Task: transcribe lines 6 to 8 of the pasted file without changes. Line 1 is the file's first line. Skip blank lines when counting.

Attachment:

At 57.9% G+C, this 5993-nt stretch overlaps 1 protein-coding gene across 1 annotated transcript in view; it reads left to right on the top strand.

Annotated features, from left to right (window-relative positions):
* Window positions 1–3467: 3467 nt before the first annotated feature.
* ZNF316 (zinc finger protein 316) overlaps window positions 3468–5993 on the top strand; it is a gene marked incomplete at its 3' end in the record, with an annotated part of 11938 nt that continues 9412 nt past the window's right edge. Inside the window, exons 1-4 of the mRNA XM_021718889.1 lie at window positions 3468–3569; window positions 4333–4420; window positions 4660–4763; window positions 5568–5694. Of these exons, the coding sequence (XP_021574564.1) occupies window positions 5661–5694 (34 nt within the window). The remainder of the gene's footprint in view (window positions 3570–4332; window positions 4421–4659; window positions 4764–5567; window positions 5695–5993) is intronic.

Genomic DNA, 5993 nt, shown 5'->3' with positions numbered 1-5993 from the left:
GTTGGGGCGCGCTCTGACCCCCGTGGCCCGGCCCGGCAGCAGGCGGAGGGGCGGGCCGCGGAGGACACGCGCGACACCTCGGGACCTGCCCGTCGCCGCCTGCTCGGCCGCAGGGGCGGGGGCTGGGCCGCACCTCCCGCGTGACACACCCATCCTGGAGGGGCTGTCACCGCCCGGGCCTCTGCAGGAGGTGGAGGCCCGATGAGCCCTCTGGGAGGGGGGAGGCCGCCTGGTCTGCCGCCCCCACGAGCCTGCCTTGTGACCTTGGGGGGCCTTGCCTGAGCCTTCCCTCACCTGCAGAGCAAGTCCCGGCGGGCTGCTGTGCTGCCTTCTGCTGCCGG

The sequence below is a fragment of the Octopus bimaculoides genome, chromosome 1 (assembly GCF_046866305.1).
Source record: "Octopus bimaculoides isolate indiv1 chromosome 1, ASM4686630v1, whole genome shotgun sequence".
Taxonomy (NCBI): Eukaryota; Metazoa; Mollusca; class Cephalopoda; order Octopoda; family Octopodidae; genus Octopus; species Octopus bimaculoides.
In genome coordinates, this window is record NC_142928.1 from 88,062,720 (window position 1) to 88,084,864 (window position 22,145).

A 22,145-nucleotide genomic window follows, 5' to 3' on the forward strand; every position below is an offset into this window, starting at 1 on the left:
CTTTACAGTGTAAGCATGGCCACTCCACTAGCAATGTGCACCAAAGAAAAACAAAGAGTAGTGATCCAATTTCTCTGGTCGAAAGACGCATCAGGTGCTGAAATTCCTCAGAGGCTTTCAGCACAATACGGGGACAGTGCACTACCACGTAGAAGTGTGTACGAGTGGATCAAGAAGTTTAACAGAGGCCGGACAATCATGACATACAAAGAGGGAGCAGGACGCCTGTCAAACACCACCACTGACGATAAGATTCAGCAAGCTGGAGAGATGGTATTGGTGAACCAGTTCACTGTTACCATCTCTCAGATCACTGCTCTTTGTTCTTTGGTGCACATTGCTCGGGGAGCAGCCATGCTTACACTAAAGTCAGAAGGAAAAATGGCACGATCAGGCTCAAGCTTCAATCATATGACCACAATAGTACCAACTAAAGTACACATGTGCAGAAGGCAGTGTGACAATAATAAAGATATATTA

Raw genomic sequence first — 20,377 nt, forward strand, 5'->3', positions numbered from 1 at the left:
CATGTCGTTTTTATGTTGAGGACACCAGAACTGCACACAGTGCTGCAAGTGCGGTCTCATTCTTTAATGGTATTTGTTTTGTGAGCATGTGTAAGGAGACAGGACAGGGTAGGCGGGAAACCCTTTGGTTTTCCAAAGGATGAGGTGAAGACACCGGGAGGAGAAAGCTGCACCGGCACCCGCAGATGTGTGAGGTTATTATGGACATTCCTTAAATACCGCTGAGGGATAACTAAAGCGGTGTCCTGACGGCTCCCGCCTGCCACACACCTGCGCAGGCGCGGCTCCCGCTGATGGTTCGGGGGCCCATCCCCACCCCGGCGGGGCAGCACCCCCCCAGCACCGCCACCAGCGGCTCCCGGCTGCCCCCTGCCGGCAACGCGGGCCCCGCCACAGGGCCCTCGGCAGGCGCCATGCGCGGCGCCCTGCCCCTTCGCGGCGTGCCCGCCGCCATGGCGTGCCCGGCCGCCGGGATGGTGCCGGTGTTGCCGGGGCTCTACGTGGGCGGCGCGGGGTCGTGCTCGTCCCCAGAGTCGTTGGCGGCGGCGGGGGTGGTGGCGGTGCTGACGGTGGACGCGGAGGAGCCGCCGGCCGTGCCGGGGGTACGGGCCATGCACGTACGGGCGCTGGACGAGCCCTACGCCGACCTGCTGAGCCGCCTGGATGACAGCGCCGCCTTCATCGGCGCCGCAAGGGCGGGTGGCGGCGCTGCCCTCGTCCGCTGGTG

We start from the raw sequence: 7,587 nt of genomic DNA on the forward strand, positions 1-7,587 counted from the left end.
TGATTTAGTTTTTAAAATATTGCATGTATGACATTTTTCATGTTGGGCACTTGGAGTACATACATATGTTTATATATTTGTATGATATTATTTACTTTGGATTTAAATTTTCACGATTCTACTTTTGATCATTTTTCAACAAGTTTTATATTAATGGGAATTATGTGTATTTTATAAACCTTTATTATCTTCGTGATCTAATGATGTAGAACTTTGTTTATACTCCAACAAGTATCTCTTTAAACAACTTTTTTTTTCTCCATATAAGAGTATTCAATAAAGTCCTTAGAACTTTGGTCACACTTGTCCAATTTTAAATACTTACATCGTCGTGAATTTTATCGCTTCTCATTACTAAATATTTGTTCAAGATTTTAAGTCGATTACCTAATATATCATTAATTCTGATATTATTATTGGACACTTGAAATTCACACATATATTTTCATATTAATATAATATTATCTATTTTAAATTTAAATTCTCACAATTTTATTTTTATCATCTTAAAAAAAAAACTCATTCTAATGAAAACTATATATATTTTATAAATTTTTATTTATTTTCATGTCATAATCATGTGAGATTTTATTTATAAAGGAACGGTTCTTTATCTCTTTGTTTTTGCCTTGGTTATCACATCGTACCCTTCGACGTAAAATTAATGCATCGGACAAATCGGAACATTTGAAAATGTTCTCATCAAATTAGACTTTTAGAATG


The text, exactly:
GTTGGGGCGCGCTCTGACCCCCGTGGCCCGGCCCGGCAGCAGGCGGAGGGGCGGGCCGCGGAGGACACGCGCGACACCTCGGGACCTGCCCGTCGCCGCCTGCTCGGCCGCAGGGGCGGGGGCTGGGCCGCACCTCCCGCGTGACACACCCATCCTGGAGGGGCTGTCACCGCCCGGGCCTCTGCAGGAGGTGGAGGCCCGATGAGCCCTCTGGGAGGGGGGAGGCCGCCTGGTCTGCCGCCCCCACGAGCCTGCCTTGTGACCTTGGGGGGCCTTGCCTGAGCCTTCCCTCACCTGCAGAGCAAGTCCCGGCGGGCTGCTGTGCTGCCTTCTGCTGCCGG

The sequence below is a fragment of the Octopus bimaculoides genome, chromosome 1 (assembly GCF_046866305.1).
Source record: "Octopus bimaculoides isolate indiv1 chromosome 1, ASM4686630v1, whole genome shotgun sequence".